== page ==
Dozens of defence contractors showed off their latest gear and technology at the annual International Police Chief Association conference and exhibition this past week in Philadelphia.
Everything from lethal and non-lethal weapons, body armour, drones, policing software, uniforms, and even vehicles were on display, including a new armoured vehicle called “The Rook.”
The Rook, designed by Ring Power Corporation, a heavy equipment company that modifies vehicles, is essentially an armoured Caterpillar vehicle that has been modified for SWAT and other police units.
It comes with four attachments and can be used for all kinds of scenarios, including hostage rescue, barricaded suspects, riots, and natural disasters.
At least 25 different police departments across the US have purchased one, and many more are interested, a Ring Power Corporation sales manager, Shaun Mitchell, told Business Insider Tuesday.
Check it out below:
The Rook is built off a Caterpillar chassis that has been modified with armour, night vision, thermal imaging, multiple cameras, a wireless remote control and four attachments.
The Rook is named after the chess piece, meaning checkmate, Miller said.
It was designed by a man named Jeremy Eckdahl about 10 years ago, but wasn't marketed much until Ring Power Corporation bought the design 5 years ago.
Source: Shaun Mitchell, Ring Power Corporation.
The Rook was even used by the San Bernardino Police to take down Syed Rizwan Farook and Tashfeen Malik, the married couple who carried out the terrorist attack in 2015.
Here are some other police departments using The Rook:
- New York Police Department
- New Mexico State Police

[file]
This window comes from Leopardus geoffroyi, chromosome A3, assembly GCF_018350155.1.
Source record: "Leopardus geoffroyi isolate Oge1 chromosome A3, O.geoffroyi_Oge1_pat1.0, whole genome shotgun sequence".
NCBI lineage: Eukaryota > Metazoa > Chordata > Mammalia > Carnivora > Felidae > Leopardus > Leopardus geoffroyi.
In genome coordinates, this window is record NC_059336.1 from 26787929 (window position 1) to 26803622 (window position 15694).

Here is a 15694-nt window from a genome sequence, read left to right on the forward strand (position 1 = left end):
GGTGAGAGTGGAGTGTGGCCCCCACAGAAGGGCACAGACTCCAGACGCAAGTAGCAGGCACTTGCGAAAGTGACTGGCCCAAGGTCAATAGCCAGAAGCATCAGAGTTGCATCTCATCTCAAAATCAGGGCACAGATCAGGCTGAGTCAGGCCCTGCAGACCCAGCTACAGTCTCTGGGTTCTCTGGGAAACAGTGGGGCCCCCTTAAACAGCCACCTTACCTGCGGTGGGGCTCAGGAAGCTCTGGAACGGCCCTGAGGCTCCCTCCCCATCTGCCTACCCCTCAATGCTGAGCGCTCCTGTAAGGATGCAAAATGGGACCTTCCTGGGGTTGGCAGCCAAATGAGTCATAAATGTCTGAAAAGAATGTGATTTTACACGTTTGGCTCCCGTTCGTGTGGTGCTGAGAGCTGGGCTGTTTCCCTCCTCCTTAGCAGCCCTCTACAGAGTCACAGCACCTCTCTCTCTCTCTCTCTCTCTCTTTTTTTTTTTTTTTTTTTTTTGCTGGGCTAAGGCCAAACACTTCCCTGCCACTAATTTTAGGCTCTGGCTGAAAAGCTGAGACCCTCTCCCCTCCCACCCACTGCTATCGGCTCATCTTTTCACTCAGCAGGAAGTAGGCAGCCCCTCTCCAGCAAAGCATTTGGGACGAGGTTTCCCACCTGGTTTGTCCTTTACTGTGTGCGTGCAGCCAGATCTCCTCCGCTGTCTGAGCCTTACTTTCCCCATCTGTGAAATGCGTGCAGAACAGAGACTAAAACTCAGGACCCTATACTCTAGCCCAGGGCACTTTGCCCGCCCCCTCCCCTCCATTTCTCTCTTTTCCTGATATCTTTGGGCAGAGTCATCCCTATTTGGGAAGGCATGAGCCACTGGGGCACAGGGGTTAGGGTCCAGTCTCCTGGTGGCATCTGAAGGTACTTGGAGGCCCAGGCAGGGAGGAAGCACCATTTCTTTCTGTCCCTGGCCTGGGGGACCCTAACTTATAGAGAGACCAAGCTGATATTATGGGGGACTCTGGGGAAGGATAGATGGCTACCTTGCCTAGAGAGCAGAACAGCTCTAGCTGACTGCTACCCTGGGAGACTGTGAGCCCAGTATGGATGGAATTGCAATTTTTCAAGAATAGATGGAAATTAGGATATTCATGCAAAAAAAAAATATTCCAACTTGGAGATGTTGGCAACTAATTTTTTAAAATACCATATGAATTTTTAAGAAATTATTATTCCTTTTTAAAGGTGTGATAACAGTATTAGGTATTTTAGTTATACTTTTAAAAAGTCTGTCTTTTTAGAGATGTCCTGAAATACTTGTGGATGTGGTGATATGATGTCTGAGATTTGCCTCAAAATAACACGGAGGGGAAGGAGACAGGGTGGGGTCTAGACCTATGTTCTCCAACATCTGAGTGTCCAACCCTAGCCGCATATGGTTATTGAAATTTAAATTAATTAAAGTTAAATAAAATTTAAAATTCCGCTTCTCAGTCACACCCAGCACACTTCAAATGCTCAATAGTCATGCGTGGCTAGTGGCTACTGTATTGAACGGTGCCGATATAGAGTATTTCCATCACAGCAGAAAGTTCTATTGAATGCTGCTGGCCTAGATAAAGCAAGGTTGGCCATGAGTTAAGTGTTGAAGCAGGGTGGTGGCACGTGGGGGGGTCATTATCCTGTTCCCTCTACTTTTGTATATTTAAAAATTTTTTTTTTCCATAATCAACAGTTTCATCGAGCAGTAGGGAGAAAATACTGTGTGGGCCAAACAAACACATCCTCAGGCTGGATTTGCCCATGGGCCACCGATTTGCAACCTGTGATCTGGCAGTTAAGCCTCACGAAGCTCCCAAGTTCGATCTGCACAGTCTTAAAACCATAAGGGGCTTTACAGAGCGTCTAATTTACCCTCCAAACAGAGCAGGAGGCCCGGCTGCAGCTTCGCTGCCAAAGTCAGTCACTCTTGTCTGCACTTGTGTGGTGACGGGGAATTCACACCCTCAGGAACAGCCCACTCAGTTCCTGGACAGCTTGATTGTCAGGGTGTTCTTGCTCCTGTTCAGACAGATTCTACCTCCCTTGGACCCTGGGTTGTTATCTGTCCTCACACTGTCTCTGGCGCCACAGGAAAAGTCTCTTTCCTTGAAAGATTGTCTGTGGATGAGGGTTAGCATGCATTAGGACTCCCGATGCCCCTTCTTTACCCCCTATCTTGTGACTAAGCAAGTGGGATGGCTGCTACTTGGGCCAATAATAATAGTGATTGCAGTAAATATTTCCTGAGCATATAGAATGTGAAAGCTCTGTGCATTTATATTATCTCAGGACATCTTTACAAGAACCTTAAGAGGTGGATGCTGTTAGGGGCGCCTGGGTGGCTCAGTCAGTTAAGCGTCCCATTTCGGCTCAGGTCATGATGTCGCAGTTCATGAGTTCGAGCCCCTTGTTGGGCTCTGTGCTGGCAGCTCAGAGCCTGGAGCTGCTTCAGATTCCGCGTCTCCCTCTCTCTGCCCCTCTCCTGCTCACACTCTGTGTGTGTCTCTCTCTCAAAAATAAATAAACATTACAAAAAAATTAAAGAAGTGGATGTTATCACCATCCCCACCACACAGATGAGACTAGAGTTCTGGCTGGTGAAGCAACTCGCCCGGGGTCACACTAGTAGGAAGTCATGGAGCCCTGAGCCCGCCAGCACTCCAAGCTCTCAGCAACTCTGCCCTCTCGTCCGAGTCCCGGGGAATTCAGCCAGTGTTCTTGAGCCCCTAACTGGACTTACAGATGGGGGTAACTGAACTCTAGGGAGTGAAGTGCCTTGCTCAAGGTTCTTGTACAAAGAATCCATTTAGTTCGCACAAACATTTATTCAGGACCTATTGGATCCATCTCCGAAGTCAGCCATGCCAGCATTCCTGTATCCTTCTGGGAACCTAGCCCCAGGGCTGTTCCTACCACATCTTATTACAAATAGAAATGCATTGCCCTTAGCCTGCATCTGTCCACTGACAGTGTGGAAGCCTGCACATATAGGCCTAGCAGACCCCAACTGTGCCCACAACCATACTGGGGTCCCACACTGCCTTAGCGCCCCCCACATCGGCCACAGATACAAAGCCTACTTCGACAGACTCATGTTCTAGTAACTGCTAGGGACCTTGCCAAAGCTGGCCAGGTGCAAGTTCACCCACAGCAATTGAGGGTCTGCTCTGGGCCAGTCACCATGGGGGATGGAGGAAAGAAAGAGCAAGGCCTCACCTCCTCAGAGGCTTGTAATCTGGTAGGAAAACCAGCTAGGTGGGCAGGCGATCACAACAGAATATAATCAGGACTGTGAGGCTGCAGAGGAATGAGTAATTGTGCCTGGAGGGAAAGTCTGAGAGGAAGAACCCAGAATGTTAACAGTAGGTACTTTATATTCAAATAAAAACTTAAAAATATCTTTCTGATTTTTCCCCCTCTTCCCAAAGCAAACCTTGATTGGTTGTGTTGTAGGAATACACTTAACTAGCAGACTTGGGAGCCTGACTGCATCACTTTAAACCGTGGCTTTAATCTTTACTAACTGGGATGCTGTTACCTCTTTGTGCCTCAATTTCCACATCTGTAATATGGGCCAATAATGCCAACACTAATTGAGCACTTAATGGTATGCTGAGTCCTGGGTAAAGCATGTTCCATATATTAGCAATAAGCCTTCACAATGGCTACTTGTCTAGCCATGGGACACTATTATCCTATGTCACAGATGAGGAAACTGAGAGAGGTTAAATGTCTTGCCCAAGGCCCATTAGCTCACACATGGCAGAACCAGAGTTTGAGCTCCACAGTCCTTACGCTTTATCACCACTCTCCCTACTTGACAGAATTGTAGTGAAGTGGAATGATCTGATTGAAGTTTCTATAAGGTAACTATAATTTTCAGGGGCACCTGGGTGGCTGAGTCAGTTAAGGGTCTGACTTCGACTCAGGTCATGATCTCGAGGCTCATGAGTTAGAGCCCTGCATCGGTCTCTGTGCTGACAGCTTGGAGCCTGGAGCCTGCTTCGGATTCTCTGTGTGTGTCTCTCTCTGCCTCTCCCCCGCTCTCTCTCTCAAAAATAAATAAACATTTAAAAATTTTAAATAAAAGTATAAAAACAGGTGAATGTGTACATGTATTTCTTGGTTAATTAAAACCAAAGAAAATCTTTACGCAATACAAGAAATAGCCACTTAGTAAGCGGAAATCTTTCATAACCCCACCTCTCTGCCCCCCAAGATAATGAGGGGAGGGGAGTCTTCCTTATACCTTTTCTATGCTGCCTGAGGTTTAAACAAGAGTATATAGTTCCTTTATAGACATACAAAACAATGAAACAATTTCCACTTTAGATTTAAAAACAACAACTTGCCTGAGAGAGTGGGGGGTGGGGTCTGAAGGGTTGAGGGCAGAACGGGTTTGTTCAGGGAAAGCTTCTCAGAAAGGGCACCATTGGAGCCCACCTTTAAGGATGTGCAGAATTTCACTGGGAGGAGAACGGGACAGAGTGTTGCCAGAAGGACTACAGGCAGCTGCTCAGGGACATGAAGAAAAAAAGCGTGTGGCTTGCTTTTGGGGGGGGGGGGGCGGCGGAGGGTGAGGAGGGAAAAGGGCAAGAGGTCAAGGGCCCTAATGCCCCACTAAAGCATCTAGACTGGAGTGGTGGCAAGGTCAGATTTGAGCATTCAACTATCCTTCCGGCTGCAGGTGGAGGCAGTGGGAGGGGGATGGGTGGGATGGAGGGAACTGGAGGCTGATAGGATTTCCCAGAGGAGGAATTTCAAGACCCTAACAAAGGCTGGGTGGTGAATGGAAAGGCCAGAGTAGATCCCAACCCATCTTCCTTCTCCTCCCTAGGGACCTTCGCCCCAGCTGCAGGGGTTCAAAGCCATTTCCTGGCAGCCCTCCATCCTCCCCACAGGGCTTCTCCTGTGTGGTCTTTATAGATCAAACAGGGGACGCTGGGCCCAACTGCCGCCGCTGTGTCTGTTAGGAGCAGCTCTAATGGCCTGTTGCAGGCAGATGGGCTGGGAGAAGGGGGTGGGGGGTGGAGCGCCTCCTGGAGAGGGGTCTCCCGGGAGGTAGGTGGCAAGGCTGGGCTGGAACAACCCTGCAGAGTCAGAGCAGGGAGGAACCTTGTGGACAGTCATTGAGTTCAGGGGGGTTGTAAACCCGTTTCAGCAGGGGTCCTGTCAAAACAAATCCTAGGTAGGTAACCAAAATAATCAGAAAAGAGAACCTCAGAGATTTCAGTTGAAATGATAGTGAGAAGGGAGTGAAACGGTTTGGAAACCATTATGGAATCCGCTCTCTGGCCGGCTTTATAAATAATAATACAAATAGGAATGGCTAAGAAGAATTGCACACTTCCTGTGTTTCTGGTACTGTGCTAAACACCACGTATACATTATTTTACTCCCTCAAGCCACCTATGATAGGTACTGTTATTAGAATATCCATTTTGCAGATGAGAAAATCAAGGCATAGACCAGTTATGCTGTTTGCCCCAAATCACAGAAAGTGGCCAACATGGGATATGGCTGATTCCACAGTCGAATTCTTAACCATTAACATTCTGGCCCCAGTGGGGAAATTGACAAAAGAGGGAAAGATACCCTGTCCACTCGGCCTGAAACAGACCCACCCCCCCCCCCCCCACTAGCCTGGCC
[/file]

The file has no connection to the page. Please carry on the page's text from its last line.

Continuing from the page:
- Albuquerque Police
- Pennsylvania State Police
- Mississippi State Police
- Jacksonville Police
- Boca Raton Police
Here's a shot of San Bernardino Police taking down Syed Rizwan Farook and Tashfeen Malik with The Rook.
Up to four officers can stand behind the shield, which also has a sliding door so that officers can enter a structure once breached.
It can even be raised almost 4 metres into the air, allowing officers to enter buildings from the first and second floors.
Before the shield is implemented, however, The Rook uses another attachment, the hydraulic breaching ram, seen below, to breach the structure.
The breaching ram delivers 6500 psi of pressure, and is able to break through block walls, reinforced steel doors, wood and concrete.
The last attachment is the grapple claw, which can remove fortified doors and burglar bars and even be used to remove debris from natural disasters.
When asked if this vehicle would lead to the further militarisation of police departments, Miller said that it doesn't contain any weapons and simply protects officers, even more so than riot shields.
But University of Tampa Professor Abigail Hall, author of the forthcoming book 'Tyranny Comes Home: The Domestic Fate of U.S. Militarism,' told Business Insider that it really depends on how law enforcement agencies use it.
Hall said that new equipment like The Rook is often 'introduced under the auspices of making police safer,' but in reality can incentivise 'police to engage in more aggressive behaviour.'
Ultimately, Hall said, 'this type of equipment is very much in line with the recent trend of police being armed with military style equipment.'
In late August, President Donald Trump announced that he would roll back regulations, imposed by former President Barack Obama, on certain kinds of military equipment and weapons that police departments could receive from the military.
Obama signed the executive order in 2015 because
he worried that certain weapons and equipment, including armoured tracked vehicles, could create an 'us versus them' mentality, like the events in Ferguson, Missouri.
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